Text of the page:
• Matsuura T.
      • Fukushima W.
      • Nakagama Y.
      • Kido Y.
      • Kase T.
      • Kondo K.
      • et al.
      Kinetics of anti-SARS-CoV-2 antibody titer in healthy adults up to 6 months after BNT162b2 vaccination measured by two immunoassays: a prospective cohort study in Japan.
      ]. A similar study targeting patients with lung cancer showed an overall seroprotection rate of 25% [
      • Nakashima K.
      • Ishida M.
      • Matsui H.
      • Yoshida C.
      • Nagai T.
      • Shiraga M.
      • et al.
      ]. Altogether, our observation adds to the evidence that patients with hematological malignancies are among the most compromised of the post-vaccine immune response. Anti-spike IgA response was significantly reduced (p = 0.0039) in the RTX/BTKi group when compared with that of the Other group. Interestingly, the rate of successful IgA seroconversion decreased to as low as 1/12 (8%) (Figure B). The finding may indicate a further class switching defect from IgG to IgA in the RTX- or BTKi-exposed participants. The interval from last RTX or BTKi dosing to SARS-CoV-2 vaccination in our cohort was at median 5.3 (range 3.1–6.6) months, reaching the proposed ‘vaccine-responsive’ threshold of 9 months in none of our non-seroconverted individuals [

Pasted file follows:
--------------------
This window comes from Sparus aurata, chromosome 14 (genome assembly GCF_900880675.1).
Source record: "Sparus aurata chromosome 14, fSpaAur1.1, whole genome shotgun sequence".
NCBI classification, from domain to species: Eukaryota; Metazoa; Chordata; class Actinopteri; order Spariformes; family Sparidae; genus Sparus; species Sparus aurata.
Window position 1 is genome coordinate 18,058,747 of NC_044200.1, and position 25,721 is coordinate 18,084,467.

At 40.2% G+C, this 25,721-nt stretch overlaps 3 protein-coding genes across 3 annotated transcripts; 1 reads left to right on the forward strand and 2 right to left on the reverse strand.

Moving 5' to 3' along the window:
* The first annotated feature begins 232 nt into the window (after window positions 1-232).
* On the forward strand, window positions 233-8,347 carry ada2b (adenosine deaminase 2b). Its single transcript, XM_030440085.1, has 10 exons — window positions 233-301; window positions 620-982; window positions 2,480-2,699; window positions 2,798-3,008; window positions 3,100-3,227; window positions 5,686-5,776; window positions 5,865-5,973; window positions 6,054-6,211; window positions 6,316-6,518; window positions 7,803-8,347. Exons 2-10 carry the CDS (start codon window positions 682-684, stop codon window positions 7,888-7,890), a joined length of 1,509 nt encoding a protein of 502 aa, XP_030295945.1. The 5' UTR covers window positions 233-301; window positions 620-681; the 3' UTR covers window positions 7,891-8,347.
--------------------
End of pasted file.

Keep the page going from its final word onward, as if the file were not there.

• Ghione P.
      • Gu J.J.
      • Attwood K.
      • Torka P.
      • Goel S.
      • Sundaram S.
      • et al.
      Impaired humoral responses to COVID-19 vaccination in patients with lymphoma receiving B-cell-directed therapies.
      ]. Low lymphocyte count has also been reported to predict reduced response to SARS-CoV-2 vaccines, likewise that to the influenza vaccines [
      • Perry C.
      • Luttwak E.
      • Balaban R.
      • Shefer G.
      • Morales M.M.
      • Aharon A.
      • et al.
      Efficacy of the BNT162b2 mRNA COVID-19 vaccine in patients with B-cell non-Hodgkin lymphoma.
      ]. Excluding the one participant with active, non-remitting disease, the proposed threshold lymphocyte count of 900/μL at the timing of vaccination was achieved in only 5/8 (63%) of the non-seroconverted RTX/BTKi group participants, in contrast to 3/4 (75%) of the seroconverted individuals.